Shruti (music)

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For other uses, see Śruti (disambiguation).

Shruti or śruti (ʃrut̪i) is a Sanskrit term, which in the context of Indian music, is the smallest interval of pitch that the human ear can detect.[1] It has been used in several contexts throughout the history of Indian music.

Contexts[edit]

To know the real meaning of shruti, it is important to know the various contexts in which the term is used.[2]

Ancient period: Grama system[edit]

This is a comparison between the Shruti scale and 12-tone equal tempered scale.
Intervals of Shruti

Bharata Muni uses shruti to mean the interval between two notes such that the difference between them is perceptible. He formulates jatis, which are classes of melodic structures. These can be further grouped into two gramas—shadja-grama and madhyama-grama. The notes (svaras) are separated by intervals, as measured in shrutis.

The shadja-grama is given by the following division: Sa of four shrutis, Ri of three shrutis, Ga of two shrutis, Ma of four shrutis, Pa of four shrutis, Da of three shrutis and Ni of two shrutis. Bharata also describes an experiment to obtain the correct physical configuration of shruti in shadja grama, Sarana Chatushtai.

The madhyama-grama is the same, but the panchama (Pa) has to be diminished by one shruti. That is, the panchama of madhyama-grama is lower than that of shadja-grama by one shruti, according to Bharata. Shruti is only mentioned as a perceptual measure in the music of Bharata's time.

In both the gramas, Ri is three shrutis away from Sa – there are three perceptible intervals between Sa and Ri. The third of these is called trishruti rishabha (Ri). Likewise, the second interval is called dvishruti rishabha, and the first ekashruti rishabha.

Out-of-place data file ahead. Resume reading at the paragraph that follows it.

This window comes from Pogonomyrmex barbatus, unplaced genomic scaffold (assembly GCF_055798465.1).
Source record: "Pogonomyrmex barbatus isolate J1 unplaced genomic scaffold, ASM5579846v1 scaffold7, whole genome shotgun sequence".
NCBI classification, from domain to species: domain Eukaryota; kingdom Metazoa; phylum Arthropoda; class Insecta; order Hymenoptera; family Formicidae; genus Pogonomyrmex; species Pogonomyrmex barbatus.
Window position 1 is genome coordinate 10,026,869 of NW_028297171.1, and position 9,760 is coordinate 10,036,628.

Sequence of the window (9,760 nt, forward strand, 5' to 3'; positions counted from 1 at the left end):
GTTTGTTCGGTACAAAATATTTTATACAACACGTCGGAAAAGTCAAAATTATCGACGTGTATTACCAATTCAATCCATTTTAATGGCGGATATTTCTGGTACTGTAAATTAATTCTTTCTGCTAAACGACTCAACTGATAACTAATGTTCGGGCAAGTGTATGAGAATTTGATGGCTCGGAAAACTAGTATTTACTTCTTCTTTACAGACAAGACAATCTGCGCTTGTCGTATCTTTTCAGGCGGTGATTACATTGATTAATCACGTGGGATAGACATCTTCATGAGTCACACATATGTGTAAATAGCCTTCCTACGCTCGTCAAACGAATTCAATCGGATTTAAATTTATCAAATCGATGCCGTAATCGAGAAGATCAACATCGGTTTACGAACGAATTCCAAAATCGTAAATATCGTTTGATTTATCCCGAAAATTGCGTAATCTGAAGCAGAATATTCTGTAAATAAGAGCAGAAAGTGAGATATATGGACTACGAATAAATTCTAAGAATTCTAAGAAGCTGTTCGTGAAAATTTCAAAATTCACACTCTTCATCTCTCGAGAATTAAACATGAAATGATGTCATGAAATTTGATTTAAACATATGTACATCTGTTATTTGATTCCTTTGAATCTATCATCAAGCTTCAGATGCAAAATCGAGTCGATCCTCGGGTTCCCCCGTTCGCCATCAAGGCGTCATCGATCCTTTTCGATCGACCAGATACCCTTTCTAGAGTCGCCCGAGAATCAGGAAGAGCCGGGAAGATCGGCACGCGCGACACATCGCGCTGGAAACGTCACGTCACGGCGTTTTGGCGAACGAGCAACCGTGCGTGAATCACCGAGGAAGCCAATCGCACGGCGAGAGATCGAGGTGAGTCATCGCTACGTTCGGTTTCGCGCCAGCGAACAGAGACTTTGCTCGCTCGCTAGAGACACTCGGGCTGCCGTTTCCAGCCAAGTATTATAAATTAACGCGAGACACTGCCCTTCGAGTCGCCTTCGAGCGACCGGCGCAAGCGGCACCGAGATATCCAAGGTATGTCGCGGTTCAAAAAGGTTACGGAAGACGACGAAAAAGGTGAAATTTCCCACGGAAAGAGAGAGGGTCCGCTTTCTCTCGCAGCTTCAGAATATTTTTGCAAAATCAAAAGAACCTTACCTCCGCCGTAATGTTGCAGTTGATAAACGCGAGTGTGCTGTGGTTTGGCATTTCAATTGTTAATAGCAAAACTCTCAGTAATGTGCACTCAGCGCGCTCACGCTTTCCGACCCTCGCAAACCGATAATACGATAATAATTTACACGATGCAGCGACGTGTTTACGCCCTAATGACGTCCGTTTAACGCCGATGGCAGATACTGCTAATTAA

Notes nine and 13 shrutis from each other are mutually samvādi (consonant). The notes that are at the distance of two and 20 shrutis are mutually vivādi (dissonant). The remaining ones, at the distance between 2 and 20 shrutis, are called anuvādi (assonant).

The shruti table below shows the mathematical ratios considered to correspond to the system described by Bharata and Dattila, along with the comparable notes in common Western 12-TET tuning. The names of the 22 shrutis were provided by Śārñgadeva.

Shrutis 12-TET
Name Ratio Cents Frequency
(Hz)
Name Frequency
(Hz)
Kṣobhinī 1 0 261.6256 C 261.6256
Tīvrā 256/243 90 275.6220 C 277.1826
Kumudvatī 16/15 112 279.0673
Mandā 10/9 182 290.6951 D 293.6648
Chandovatī 9/8 203 294.3288
Dayāvatī 32/27 294 310.0747 D 311.1270
Ranjanī 6/5 316 313.9507
Raktikā 5/4 386 327.0319 E 329.6275
Raudrī 81/64 407 331.1198
Krodhā 4/3 498 348.8341 F 349.2282
Vajrikā 27/20 519 353.1945
Prasāriṇī 45/32 590 367.9109 F 369.9944
Prīti 729/512 612 372.5098
Mārjanī 3/2 702 392.4383 G 391.9954
Kṣiti 128/81 792 413.4330 G 415.3047
Raktā 8/5 814 418.6009
Sandīpanī 5/3 884 436.0426 A 440.0000
Ālāpinī 27/16 906 441.4931
Madantī 16/9 996 465.1121 A 466.1638
Rohiṇī 9/5 1017 470.9260
Ramyā 15/8 1088 490.5479 B 493.8833
Ugrā 243/128 1110 496.6798
Kṣobhinī 2 1200 523.2511 C 523.2511

Medieval period: Mela system[edit]